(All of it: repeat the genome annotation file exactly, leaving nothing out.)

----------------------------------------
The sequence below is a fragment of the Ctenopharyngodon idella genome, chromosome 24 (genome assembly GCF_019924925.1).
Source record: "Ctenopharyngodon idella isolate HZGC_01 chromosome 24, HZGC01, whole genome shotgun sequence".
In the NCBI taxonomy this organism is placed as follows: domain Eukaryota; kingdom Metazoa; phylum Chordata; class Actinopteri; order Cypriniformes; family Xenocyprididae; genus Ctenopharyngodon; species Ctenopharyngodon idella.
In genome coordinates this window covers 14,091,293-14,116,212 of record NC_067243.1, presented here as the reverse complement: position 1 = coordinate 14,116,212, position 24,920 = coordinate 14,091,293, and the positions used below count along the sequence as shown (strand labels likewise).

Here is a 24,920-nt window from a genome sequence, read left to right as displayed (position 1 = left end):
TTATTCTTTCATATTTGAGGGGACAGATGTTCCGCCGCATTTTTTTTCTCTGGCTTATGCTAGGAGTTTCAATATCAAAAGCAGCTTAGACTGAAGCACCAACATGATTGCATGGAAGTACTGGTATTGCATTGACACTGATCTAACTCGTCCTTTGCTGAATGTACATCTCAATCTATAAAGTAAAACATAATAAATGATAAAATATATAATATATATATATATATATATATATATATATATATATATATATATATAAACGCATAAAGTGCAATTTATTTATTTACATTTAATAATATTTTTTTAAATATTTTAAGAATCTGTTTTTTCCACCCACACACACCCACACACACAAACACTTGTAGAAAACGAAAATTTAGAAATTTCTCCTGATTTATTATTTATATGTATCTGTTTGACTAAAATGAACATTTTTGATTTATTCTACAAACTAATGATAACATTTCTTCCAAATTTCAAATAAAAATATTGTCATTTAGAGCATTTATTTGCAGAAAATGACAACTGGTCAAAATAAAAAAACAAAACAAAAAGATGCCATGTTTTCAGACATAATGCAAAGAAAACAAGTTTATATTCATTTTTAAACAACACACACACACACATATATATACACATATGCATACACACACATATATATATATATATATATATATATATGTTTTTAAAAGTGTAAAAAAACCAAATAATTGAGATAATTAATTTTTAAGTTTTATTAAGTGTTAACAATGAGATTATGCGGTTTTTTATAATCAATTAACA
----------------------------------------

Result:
The sequence below is a fragment of the Ctenopharyngodon idella genome, chromosome 24 (genome assembly GCF_019924925.1).
Source record: "Ctenopharyngodon idella isolate HZGC_01 chromosome 24, HZGC01, whole genome shotgun sequence".
In the NCBI taxonomy this organism is placed as follows: domain Eukaryota; kingdom Metazoa; phylum Chordata; class Actinopteri; order Cypriniformes; family Xenocyprididae; genus Ctenopharyngodon; species Ctenopharyngodon idella.
In genome coordinates this window covers 14,091,293-14,116,212 of record NC_067243.1, presented here as the reverse complement: position 1 = coordinate 14,116,212, position 24,920 = coordinate 14,091,293, and the positions used below count along the sequence as shown (strand labels likewise).

Here is a 24,920-nt window from a genome sequence, read left to right as displayed (position 1 = left end):
TTATTCTTTCATATTTGAGGGGACAGATGTTCCGCCGCATTTTTTTTCTCTGGCTTATGCTAGGAGTTTCAATATCAAAAGCAGCTTAGACTGAAGCACCAACATGATTGCATGGAAGTACTGGTATTGCATTGACACTGATCTAACTCGTCCTTTGCTGAATGTACATCTCAATCTATAAAGTAAAACATAATAAATGATAAAATATATAATATATATATATATATATATATATATATATATATATATATATATATAAACGCATAAAGTGCAATTTATTTATTTACATTTAATAATATTTTTTTAAATATTTTAAGAATCTGTTTTTTCCACCCACACACACCCACACACACAAACACTTGTAGAAAACGAAAATTTAGAAATTTCTCCTGATTTATTATTTATATGTATCTGTTTGACTAAAATGAACATTTTTGATTTATTCTACAAACTAATGATAACATTTCTTCCAAATTTCAAATAAAAATATTGTCATTTAGAGCATTTATTTGCAGAAAATGACAACTGGTCAAAATAAAAAAACAAAACAAAAAGATGCCATGTTTTCAGACATAATGCAAAGAAAACAAGTTTATATTCATTTTTAAACAACACACACACACACATATATATACACATATGCATACACACACATATATATATATATATATATATATATATGTTTTTAAAAGTGTAAAAAAACCAAATAATTGAGATAATTAATTTTTAAGTTTTATTAAGTGTTAACAATGAGATTATGCGGTTTTTTATAATCAATTAACA